Free, Open Source Instrument For iPad Features FM Sounds Of The 80’s

Developer Matthew Fecher has introduced FM Player: Classic DX Synths, a free and open source iPad virtual instrument.

“It’s 100% free. No in-app purchases, ads, or anything to buy,” notes Fecher. “It’s multi-sampled from a DX7, a DX7II, and some bonus TX81z presets.”

In addition to the software being free, the developer is making the AudioKit ROM Player code available, so that you can create your own sample-based ROMpler type instruments for iOS. 


  • Faithful recordings of classic presets from original retro 80s FM synthesizers
  • Over 50+ presets included
  • Effects: Reverb, Auto Pan, Bit Crush, Stereo Fatten, and more
  • MIDI in (Play with a MIDI Keyboard)
  • Low-pass Filter: Cutoff, Rez, and Filter LFO
  • Analog Tape Style Ping-Pong Delay
  • Play live with a keyboard: MIDI Mod Wheel, Pitch Wheel, Program Change, Velocity sensitive sounds, and Sustain Pedal support already added
  • Basic Inter-App Audio (IAA) integration.
  • AudioBus 3 support.
  • MIDI Learn

Video Demo:

Here’s an unofficial video demo, via redskylullaby:

Pricing and Availability

FM Player: Classic DX Synths is available now as a free download. The AudioKit ROM Player code is being released Dec 11, 2017. See the AudioKit site for details.

10 thoughts on “Free, Open Source Instrument For iPad Features FM Sounds Of The 80’s

  1. The DX7 is a pure synth. I’m 99% sure you can sample one. It is true that you can not sample a sample-based instrument, like the D50, or an SY99. And, you can not make a sample based instrument out of a synth that samples the DX7.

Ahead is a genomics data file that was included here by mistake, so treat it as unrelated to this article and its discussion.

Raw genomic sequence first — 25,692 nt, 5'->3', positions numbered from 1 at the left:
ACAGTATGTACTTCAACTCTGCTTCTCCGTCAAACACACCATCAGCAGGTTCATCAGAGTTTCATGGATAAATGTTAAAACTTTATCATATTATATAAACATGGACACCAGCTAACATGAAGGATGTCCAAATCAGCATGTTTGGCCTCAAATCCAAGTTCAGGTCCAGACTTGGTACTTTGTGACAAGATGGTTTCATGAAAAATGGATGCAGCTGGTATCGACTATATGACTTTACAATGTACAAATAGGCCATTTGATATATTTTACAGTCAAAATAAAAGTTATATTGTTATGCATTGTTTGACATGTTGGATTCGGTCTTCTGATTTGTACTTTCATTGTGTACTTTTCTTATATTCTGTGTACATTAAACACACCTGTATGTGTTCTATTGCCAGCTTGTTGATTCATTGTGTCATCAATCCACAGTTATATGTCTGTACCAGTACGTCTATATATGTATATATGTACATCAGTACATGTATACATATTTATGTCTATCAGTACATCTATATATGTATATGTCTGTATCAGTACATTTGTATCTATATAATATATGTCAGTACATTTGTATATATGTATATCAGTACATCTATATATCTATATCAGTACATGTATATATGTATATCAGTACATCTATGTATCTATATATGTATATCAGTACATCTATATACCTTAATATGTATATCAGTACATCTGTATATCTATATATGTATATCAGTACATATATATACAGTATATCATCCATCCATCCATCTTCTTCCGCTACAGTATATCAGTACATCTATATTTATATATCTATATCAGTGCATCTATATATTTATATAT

That all may be a mute point, From their website, it does not look like they are “selling” anything. This is all free.

  2. It’s a better option than Yamaha’s “FM Essential” softsynth for iOS that only functions if your iPAD is plugged into an expensive Yamaha external keyboard.

    1. The FM Essential app is a one time unlock by plugging your phone into the Yamaha MX49. I did it for free at Guitar Center using their display synth, now I can use the app anytime at home. Also the Yamaha hardware synth was on sale for $349 this week on Amazon. Not that expensive, but compared to a free app on your iPad, then yes that is pricey 🙂

  3. If you want those (possibly rather awful yet nostalgic) presets again (DX7 piano anyone?) this is the app for you! 😀

    Though I must confess in addition to many beautiful sounding FM software synths for iOS I do rather like my TX-81z, probably for nostalgic reasons mainly through it is a vaguely fun pastime to try to program patches into its clunky front-panel interface, and it is a very capable 4-operator FM synth that does sound nice.

  4. CME Xkey 37, my favorite compact polyphonic aftertouch iPad keyboard! (Though I note the short ~2mm key travel isn’t for everyone, the poly pressure is something special…)

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